Friday, June 17, 2011

Read the fine print, please!

I was on the phone with a customer and his wife today. The wife, who speaks no English, signed for the loan for her daughter so that she could go to school. This raised some red flags for me, but I continue with listening to his concerns.

After getting more information about the situation, the customer stated that his wife should not be held accountable for the loan and the interest accrued because she did not understand or read what she was signing.

... Wait, what?

You're wife signed something that she could not understand? The promissory note could've asked for your first born as payment!

I know this may sound crazy, but if you don't understand what you are signing, you can ask for clarification or just not sign the document until satisfactory clarification is given. I wish this were an isolated case, but it is not. I've seen a lot of people ask for money, sign a promissory note, and assume that it's either free money or that they can't be held responsible for it because they either did not receive a billing statement or did not read (or understand) the fine print about how the loan works.

Let's consider a scenario:
  1. You tell a company that you want something (money)
  2. The company puts a paper in front of you and says these are the "terms" that are involved with giving you the thing that you want
  3. You sign the paper
  4. You get what you want (but at a price)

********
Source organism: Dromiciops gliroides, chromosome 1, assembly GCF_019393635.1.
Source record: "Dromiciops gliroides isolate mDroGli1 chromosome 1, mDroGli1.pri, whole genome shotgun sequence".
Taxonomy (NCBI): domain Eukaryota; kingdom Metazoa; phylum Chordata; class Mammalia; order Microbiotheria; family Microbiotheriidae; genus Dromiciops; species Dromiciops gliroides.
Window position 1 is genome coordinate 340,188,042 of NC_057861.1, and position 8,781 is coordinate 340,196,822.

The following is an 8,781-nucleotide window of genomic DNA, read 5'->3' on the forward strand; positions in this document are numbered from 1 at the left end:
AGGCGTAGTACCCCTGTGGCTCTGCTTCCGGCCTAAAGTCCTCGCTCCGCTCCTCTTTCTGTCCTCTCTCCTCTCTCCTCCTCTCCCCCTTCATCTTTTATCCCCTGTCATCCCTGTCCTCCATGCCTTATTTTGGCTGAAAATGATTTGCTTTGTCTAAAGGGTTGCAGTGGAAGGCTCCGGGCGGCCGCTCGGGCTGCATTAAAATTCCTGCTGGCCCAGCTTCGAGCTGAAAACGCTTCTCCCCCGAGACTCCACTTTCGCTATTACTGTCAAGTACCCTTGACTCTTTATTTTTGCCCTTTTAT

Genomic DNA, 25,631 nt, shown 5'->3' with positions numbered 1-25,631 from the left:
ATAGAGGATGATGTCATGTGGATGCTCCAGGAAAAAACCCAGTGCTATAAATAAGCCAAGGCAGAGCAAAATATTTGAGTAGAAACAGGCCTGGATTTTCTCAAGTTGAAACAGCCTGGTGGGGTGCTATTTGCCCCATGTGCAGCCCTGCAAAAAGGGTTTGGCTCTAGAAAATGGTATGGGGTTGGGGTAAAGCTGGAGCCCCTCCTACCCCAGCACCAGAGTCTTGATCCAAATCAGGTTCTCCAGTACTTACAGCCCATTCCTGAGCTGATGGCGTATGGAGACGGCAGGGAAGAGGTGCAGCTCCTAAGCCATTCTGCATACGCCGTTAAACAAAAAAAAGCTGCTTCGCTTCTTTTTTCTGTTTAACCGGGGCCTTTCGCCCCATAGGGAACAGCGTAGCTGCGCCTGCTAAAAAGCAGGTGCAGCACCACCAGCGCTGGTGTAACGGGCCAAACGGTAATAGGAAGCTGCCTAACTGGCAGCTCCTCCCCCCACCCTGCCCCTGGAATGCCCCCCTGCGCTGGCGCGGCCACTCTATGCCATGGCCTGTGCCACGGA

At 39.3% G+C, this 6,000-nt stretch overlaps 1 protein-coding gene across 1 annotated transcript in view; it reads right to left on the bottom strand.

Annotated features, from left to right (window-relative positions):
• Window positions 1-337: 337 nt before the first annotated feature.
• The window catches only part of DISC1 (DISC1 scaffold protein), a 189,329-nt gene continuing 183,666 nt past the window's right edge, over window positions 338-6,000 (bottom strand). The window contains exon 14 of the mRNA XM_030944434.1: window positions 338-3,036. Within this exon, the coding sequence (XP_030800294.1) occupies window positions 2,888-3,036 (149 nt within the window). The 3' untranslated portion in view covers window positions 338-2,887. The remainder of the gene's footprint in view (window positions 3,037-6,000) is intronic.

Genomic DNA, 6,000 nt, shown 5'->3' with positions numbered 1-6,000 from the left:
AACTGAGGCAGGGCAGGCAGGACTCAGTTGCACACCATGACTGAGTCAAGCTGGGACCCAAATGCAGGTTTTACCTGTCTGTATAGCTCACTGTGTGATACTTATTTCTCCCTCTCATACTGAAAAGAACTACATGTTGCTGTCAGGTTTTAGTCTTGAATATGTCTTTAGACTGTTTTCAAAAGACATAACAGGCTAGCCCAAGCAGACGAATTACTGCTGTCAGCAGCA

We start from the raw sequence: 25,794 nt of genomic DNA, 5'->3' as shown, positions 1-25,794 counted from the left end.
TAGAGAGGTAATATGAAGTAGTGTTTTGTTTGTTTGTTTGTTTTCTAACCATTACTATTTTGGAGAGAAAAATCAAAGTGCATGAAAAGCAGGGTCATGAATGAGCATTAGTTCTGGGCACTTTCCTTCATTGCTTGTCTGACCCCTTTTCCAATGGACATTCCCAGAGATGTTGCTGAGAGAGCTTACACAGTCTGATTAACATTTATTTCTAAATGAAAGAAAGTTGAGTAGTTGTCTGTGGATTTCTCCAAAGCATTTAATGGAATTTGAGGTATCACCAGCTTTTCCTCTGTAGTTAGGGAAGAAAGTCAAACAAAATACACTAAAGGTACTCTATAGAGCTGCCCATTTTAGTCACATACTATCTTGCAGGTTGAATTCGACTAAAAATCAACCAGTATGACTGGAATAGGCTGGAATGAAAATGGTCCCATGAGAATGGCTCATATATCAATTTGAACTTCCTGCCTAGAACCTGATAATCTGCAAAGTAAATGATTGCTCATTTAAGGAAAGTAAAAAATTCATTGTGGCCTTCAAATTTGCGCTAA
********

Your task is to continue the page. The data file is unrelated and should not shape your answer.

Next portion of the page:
Would you just blindly sign the paper without looking through the document for anything that may raise concern? Anything - and I stress - anything that involves your signature should be read and understood fully before you sign it.

I found it interesting that South Park actually made a parody of this behavior in the episode "HumancentiPad". To give a brief overview, one of the main characters (Kyle) keeps agreeing to Apple's terms and conditions without reading the fine print, and it causes him a lot more trouble than what he bargained for (becoming part of the HumancentiPad project). Despite being snowballed by the scenario, he keeps repeating the same mistake over and over again. Eventually, his father finds a loophole in the terms and conditions so that Kyle can regain his livelihood back.

While this is an unlikely case, it's common for companies to slip in information within the clauses of a legal document that may attach unwanted circumstances along with desired outcome as part of the arrangement, or make backing out of the agreement difficult or impossible - just to name a few examples.

>> Please... read the fine print. <<

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